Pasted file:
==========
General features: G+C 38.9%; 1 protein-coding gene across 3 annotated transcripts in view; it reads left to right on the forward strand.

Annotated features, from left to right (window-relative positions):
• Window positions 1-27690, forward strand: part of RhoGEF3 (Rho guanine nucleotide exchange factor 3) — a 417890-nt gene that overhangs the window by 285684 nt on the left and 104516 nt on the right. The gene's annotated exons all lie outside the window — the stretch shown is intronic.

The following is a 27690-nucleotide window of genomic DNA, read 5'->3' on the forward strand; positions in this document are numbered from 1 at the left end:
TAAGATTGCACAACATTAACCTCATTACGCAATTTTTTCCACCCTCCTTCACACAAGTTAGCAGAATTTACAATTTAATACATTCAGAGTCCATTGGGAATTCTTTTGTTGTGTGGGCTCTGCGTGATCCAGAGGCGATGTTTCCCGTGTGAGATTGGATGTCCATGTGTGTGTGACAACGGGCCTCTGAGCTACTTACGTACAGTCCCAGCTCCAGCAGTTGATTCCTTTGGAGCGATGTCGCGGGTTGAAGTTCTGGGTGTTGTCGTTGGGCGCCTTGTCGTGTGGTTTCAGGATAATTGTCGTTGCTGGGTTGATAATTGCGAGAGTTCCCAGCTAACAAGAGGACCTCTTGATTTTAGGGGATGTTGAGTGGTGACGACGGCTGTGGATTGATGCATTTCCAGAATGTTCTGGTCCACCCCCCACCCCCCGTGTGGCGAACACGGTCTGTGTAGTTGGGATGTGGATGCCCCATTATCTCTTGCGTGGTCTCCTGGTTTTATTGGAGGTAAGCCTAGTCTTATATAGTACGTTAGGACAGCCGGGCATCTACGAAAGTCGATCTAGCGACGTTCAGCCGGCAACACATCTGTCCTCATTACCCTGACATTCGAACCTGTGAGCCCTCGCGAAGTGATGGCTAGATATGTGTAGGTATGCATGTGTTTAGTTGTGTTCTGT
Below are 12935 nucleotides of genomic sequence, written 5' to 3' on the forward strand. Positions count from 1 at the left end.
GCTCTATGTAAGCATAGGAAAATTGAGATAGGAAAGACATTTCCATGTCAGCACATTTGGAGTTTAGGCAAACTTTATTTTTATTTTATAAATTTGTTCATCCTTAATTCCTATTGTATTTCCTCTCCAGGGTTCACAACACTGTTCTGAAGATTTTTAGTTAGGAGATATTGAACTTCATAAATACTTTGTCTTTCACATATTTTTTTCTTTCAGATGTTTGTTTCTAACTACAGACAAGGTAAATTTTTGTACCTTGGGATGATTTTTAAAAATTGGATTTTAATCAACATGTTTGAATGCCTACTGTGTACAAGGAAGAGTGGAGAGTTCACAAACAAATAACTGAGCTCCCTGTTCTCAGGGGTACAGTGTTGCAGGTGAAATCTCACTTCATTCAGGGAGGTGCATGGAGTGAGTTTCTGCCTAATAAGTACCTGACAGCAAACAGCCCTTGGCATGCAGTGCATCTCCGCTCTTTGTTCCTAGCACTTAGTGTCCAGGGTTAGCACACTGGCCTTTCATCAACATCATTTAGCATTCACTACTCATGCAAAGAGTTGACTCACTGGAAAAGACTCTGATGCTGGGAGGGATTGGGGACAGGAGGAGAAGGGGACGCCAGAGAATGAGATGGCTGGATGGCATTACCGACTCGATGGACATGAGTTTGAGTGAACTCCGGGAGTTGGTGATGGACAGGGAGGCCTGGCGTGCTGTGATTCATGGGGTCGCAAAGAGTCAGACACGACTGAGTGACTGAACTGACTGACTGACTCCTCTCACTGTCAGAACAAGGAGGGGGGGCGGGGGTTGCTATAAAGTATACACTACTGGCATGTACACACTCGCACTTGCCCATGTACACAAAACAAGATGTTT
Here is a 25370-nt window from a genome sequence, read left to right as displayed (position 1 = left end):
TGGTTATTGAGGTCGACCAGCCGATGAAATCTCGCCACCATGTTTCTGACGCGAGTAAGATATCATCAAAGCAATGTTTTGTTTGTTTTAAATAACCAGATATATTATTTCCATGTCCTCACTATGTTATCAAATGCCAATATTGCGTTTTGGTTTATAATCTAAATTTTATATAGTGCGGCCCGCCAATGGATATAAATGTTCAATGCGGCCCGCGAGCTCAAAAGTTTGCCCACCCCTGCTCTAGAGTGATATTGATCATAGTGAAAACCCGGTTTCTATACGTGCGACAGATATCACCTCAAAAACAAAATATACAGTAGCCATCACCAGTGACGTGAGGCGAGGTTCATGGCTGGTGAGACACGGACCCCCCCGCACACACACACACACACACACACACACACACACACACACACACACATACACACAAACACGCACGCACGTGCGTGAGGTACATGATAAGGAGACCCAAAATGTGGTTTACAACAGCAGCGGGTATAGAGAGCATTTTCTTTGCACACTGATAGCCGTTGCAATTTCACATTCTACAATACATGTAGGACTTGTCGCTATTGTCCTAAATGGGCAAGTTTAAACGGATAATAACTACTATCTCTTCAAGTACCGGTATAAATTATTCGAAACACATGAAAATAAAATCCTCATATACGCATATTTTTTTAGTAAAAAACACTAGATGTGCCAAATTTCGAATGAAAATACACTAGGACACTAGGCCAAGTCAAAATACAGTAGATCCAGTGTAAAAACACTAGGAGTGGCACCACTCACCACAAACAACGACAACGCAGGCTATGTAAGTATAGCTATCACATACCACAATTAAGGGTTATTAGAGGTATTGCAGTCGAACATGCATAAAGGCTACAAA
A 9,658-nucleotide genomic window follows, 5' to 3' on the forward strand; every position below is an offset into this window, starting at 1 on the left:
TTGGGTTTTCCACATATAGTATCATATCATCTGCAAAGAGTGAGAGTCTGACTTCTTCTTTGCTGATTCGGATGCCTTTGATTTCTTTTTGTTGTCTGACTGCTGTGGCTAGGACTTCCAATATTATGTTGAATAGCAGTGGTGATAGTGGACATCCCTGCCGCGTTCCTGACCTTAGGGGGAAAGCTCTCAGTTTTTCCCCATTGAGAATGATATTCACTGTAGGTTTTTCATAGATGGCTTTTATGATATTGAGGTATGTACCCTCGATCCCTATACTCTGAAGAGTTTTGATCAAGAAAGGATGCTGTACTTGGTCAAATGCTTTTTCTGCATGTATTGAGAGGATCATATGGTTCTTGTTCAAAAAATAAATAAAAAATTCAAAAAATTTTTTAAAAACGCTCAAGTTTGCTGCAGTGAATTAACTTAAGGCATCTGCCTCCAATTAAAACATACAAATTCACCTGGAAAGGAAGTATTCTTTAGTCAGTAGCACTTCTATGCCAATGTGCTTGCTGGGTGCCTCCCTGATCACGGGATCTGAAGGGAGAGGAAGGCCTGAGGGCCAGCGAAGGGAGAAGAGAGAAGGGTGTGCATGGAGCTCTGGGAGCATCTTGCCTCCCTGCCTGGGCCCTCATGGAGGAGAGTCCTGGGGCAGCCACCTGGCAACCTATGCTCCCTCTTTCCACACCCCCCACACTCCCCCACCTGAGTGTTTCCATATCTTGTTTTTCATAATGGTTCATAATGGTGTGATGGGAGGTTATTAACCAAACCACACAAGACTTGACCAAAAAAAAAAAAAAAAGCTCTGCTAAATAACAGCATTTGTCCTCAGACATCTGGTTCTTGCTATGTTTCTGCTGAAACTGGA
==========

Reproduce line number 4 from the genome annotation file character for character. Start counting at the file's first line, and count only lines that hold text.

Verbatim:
The following is a 27690-nucleotide window of genomic DNA, read 5'->3' on the forward strand; positions in this document are numbered from 1 at the left end: